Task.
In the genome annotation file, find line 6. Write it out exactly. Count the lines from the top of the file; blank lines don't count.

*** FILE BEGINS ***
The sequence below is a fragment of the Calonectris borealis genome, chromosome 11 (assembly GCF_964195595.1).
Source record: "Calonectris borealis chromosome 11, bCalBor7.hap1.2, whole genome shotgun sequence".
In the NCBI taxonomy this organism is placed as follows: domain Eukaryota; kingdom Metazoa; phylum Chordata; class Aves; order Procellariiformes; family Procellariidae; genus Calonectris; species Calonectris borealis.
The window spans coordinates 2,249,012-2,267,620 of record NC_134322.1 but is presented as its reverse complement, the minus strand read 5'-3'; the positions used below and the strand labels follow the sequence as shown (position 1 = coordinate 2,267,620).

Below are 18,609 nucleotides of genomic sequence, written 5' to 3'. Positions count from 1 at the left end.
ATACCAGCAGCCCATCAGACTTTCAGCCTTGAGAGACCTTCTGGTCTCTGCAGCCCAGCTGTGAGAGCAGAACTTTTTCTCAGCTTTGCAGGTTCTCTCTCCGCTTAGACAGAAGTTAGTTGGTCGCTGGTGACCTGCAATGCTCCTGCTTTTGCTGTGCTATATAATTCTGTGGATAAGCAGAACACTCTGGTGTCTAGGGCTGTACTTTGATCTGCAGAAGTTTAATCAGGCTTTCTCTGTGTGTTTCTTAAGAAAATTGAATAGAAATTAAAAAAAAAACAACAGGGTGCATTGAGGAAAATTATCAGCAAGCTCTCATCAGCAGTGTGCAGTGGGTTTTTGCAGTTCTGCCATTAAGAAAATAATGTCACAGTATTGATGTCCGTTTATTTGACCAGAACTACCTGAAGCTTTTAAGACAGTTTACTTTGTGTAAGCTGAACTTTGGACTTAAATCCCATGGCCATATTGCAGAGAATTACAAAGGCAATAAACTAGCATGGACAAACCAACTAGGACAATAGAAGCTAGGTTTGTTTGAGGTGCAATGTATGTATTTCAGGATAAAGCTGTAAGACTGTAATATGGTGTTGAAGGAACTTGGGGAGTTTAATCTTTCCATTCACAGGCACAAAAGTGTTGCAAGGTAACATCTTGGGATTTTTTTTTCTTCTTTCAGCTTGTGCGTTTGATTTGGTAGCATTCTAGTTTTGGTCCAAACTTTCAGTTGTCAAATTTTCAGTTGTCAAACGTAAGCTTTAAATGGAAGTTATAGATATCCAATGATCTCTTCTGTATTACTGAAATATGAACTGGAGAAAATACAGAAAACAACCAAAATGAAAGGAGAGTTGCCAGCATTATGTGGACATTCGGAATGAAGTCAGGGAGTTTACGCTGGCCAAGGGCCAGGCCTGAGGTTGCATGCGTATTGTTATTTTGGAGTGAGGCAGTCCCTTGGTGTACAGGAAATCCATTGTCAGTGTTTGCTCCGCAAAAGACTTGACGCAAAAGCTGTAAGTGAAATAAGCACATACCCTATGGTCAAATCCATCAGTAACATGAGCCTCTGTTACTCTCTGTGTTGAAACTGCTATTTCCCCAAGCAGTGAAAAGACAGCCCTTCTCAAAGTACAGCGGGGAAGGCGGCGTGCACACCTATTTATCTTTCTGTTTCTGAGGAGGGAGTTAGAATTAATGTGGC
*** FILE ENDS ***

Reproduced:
ATACCAGCAGCCCATCAGACTTTCAGCCTTGAGAGACCTTCTGGTCTCTGCAGCCCAGCTGTGAGAGCAGAACTTTTTCTCAGCTTTGCAGGTTCTCTCTCCGCTTAGACAGAAGTTAGTTGGTCGCTGGTGACCTGCAATGCTCCTGCTTTTGCTGTGCTATATAATTCTGTGGATAAGCAGAACACTCTGGTGTCTAGGGCTGTACTTTGATCTGCAGAAGTTTAATCAGGCTTTCTCTGTGTGTTTCTTAAGAAAATTGAATAGAAATTAAAAAAAAAACAACAGGGTGCATTGAGGAAAATTATCAGCAAGCTCTCATCAGCAGTGTGCAGTGGGTTTTTGCAGTTCTGCCATTAAGAAAATAATGTCACAGTATTGATGTCCGTTTATTTGACCAGAACTACCTGAAGCTTTTAAGACAGTTTACTTTGTGTAAGCTGAACTTTGGACTTAAATCCCATGGCCATATTGCAGAGAATTACAAAGGCAATAAACTAGCATGGACAAACCAACTAGGACAATAGAAGCTAGGTTTGTTTGAGGTGCAATGTATGTATTTCAGGATAAAGCTGTAAGACTGTAATATGGTGTTGAAGGAACTTGGGGAGTTTAATCTTTCCATTCACAGGCACAAAAGTGTTGCAAGGTAACATCTTGGGATTTTTTTTTCTTCTTTCAGCTTGTGCGTTTGATTTGGTAGCATTCTAGTTTTGGTCCAAACTTTCAGTTGTCAAATTTTCAGTTGTCAAACGTAAGCTTTAAATGGAAGTTATAGATATCCAATGATCTCTTCTGTATTACTGAAATATGAACTGGAGAAAATACAGAAAACAACCAAAATGAAAGGAGAGTTGCCAGCATTATGTGGACATTCGGAATGAAGTCAGGGAGTTTACGCTGGCCAAGGGCCAGGCCTGAGGTTGCATGCGTATTGTTATTTTGGAGTGAGGCAGTCCCTTGGTGTACAGGAAATCCATTGTCAGTGTTTGCTCCGCAAAAGACTTGACGCAAAAGCTGTAAGTGAAATAAGCACATACCCTATGGTCAAATCCATCAGTAACATGAGCCTCTGTTACTCTCTGTGTTGAAACTGCTATTTCCCCAAGCAGTGAAAAGACAGCCCTTCTCAAAGTACAGCGGGGAAGGCGGCGTGCACACCTATTTATCTTTCTGTTTCTGAGGAGGGAGTTAGAATTAATGTGGC